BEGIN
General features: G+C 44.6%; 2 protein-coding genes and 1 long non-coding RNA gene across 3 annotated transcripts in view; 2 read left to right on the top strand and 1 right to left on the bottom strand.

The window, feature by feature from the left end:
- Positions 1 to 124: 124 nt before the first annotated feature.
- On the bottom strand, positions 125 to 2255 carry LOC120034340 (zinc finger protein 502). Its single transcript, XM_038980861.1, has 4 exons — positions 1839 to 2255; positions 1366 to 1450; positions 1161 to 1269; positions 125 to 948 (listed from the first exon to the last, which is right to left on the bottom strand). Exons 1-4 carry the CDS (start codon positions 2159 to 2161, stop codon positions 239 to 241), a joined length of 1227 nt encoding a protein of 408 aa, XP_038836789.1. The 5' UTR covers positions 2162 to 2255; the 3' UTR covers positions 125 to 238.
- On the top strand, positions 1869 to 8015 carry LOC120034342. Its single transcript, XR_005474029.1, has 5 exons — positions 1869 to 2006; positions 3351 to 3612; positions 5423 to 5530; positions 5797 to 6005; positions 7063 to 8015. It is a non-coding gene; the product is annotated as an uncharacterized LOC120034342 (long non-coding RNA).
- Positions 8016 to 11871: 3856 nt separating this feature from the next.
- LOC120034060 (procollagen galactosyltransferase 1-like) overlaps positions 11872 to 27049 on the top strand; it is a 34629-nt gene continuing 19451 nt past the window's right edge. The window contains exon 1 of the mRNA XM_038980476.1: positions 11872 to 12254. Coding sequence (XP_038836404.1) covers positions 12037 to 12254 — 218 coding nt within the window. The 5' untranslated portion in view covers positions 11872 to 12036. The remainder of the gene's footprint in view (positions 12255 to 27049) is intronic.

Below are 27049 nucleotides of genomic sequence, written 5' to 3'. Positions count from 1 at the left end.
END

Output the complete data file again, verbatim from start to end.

General features: G+C 44.6%; 2 protein-coding genes and 1 long non-coding RNA gene across 3 annotated transcripts in view; 2 read left to right on the top strand and 1 right to left on the bottom strand.

The window, feature by feature from the left end:
- Positions 1 to 124: 124 nt before the first annotated feature.
- On the bottom strand, positions 125 to 2255 carry LOC120034340 (zinc finger protein 502). Its single transcript, XM_038980861.1, has 4 exons — positions 1839 to 2255; positions 1366 to 1450; positions 1161 to 1269; positions 125 to 948 (listed from the first exon to the last, which is right to left on the bottom strand). Exons 1-4 carry the CDS (start codon positions 2159 to 2161, stop codon positions 239 to 241), a joined length of 1227 nt encoding a protein of 408 aa, XP_038836789.1. The 5' UTR covers positions 2162 to 2255; the 3' UTR covers positions 125 to 238.
- On the top strand, positions 1869 to 8015 carry LOC120034342. Its single transcript, XR_005474029.1, has 5 exons — positions 1869 to 2006; positions 3351 to 3612; positions 5423 to 5530; positions 5797 to 6005; positions 7063 to 8015. It is a non-coding gene; the product is annotated as an uncharacterized LOC120034342 (long non-coding RNA).
- Positions 8016 to 11871: 3856 nt separating this feature from the next.
- LOC120034060 (procollagen galactosyltransferase 1-like) overlaps positions 11872 to 27049 on the top strand; it is a 34629-nt gene continuing 19451 nt past the window's right edge. The window contains exon 1 of the mRNA XM_038980476.1: positions 11872 to 12254. Coding sequence (XP_038836404.1) covers positions 12037 to 12254 — 218 coding nt within the window. The 5' untranslated portion in view covers positions 11872 to 12036. The remainder of the gene's footprint in view (positions 12255 to 27049) is intronic.

Below are 27049 nucleotides of genomic sequence, written 5' to 3'. Positions count from 1 at the left end.